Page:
Saturday, July 8, 2017

resisting error

Associated Press Photo, North Korea, 2017
"We are living under a tyranny of untruth which confirms itself in power and establishes a more and more total control over men in proportion as they convince themselves they are resisting error.

"Our submission to plausible and useful lies involves us in greater and more obvious contradictions, and to hide these from ourselves we need greater and ever less plausible lies.

"The basic falsehood is the lie that we are totally dedicated to the truth, and that we can remain dedicated to truth in a manner that is at the same time honest and exclusive: that we have the monopoly of all truth, just as our adversary of the moment has the monopoly of all error.

"We then convince ourselves that we cannot preserve our purity of vision and our inner sincerity if we enter into dialogue with the enemy, for he will corrupt us with his error. We believe, finally, that truth cannot be preserved except by the destruction of the enemy -- for, since we have identified him with error, to destroy him is to destroy error. The adversary, of course, has exactly the same thoughts about us and exactly the same basic policy by which he defends the "truth." He has identified us with dishonesty, insincerity, and untruth. He believes that, if we are destroyed, nothing will be left but the truth."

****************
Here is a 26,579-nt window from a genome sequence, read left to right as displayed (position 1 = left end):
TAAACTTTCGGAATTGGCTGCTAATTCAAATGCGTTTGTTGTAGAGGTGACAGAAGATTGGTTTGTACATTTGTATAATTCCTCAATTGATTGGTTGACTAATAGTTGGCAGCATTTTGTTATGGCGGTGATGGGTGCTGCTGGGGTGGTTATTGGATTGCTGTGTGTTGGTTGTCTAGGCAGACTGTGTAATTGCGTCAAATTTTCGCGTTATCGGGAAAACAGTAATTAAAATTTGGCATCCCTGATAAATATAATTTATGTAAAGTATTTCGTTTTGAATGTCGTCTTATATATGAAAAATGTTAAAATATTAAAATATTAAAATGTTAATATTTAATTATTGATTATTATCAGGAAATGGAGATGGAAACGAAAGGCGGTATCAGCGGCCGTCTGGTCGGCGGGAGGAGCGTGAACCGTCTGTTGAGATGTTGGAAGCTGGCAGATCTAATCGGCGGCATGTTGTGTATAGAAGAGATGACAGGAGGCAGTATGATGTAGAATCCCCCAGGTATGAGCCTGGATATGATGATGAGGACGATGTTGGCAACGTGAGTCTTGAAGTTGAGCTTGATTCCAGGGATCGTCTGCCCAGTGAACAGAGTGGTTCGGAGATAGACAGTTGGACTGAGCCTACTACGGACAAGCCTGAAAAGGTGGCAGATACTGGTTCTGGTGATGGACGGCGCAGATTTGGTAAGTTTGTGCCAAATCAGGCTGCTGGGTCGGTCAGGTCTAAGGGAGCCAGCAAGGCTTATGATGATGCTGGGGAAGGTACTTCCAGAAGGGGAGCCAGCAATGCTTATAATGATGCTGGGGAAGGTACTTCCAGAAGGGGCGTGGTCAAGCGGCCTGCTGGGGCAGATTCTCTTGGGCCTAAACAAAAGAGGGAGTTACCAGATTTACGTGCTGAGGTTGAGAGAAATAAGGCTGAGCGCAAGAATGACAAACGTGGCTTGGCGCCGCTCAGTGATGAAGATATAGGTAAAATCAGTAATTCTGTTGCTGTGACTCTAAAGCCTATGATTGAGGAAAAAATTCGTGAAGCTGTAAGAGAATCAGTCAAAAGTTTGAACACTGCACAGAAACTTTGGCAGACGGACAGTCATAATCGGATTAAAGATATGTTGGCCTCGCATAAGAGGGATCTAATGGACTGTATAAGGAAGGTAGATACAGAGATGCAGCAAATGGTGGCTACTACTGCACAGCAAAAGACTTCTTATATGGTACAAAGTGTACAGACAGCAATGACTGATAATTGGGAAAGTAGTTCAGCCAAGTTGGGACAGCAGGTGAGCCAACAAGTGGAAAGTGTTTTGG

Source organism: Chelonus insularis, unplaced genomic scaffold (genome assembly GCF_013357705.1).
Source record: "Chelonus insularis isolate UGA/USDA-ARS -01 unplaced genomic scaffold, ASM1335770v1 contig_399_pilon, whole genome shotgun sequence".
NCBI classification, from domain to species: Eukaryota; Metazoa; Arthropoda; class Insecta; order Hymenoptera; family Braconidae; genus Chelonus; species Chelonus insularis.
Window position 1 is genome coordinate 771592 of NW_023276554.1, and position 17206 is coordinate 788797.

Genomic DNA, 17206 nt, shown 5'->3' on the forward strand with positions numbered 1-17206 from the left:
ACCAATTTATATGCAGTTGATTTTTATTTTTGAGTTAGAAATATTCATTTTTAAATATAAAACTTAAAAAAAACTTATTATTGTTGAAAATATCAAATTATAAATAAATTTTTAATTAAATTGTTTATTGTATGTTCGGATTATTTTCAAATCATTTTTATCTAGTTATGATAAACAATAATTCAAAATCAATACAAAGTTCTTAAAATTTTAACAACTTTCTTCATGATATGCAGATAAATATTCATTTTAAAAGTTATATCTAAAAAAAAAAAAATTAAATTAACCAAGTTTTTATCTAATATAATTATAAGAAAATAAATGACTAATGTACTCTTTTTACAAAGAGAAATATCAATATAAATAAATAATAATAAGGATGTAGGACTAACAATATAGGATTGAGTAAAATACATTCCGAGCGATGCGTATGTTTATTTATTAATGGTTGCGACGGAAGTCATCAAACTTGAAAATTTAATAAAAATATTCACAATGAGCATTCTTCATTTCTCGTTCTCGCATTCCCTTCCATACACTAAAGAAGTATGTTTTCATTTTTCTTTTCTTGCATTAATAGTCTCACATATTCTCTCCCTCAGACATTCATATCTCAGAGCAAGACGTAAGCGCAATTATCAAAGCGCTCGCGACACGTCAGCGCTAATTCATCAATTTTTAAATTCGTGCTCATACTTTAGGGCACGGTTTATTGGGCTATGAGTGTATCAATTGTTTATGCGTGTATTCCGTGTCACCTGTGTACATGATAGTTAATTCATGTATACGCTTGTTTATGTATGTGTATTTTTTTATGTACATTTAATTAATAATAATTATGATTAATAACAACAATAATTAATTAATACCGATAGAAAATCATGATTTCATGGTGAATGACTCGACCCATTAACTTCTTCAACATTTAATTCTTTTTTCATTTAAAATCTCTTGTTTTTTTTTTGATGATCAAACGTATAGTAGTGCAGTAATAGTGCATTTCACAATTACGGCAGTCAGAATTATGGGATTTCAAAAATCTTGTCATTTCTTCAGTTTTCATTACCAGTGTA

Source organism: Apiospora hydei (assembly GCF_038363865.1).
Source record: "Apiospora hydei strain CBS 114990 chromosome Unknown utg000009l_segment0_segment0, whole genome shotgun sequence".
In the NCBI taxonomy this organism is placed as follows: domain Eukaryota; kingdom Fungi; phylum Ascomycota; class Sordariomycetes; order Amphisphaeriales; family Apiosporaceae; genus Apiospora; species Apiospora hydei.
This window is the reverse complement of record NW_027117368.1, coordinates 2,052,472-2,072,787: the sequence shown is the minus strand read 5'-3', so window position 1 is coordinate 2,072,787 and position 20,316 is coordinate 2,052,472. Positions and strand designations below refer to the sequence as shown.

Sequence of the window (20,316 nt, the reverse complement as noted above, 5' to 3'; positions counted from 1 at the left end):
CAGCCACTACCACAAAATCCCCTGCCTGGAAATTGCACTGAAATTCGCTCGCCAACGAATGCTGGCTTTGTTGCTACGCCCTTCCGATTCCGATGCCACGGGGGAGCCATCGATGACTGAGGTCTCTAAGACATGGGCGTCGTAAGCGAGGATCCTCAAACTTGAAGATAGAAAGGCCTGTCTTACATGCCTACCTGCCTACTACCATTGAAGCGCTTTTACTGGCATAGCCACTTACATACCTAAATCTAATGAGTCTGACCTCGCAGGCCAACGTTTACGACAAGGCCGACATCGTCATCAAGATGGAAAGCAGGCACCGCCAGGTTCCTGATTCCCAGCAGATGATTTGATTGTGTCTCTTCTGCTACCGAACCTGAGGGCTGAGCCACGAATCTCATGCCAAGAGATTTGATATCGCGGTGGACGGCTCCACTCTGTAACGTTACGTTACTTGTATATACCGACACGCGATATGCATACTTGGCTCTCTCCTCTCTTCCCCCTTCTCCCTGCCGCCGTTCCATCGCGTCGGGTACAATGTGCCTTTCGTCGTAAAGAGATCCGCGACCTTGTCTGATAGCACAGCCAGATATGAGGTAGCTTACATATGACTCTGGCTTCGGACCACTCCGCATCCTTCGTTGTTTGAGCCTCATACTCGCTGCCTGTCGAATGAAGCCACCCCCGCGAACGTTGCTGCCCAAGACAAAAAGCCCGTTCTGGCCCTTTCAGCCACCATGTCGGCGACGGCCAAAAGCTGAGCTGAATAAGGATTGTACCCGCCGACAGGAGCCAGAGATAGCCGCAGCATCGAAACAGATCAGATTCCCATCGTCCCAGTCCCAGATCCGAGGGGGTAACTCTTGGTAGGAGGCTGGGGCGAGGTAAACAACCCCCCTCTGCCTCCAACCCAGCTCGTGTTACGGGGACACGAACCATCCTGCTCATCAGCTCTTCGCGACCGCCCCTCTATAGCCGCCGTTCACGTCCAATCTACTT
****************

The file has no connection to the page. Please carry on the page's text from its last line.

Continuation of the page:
-- Thomas Merton, "Conjectures of a Guilty Bystander", p. 68

Tuesday, July 4, 2017

Dorothy Day, feminist, pacifist

The transiency of the Church & The World

My photo from the dome of St. Peter's, 2014
If one is conservative, then the Kingdom of God on earth is the Church as a sociological entity, an established institution with a divine mandate to guide the destinies of culture, science, politics, etc., as well as religion.

If one is liberal or radical, then one admits that the progressives and revolutionaries of "the world" have unconsciously hit upon the right answers and are building the Kingdom of God where the Church has failed to do so. Hence, the Christian must throw in his lot with revolution -- and thus guarantee that Christianity will sruvive and rediscover itself in a transformed society.

Before we can properly estimate our place in the world, we have to get back to the fundamental Christian respect for the transiency of the world and the institutional structure of the Church.

True contempus mundi is rather a compassion for the transient world and a humility which refuses arrogantly to set up the Church as an "eternal" institution in the world. But if we despise the transient world of secularism in terms which suggest an ecclesiastical world that is not itself transient, there is no way to avoid disaster and absurdity.

--Thomas Merton, "Conjectures", p. 53

I can't read this without remembering Merton's last talk before he died, when he asked what happens when the institution collapses.


Apocalyptic times

Charlottesville VA, August 2017 "There is no need to insist that in a world where another Hitler is very possible the mere existenc...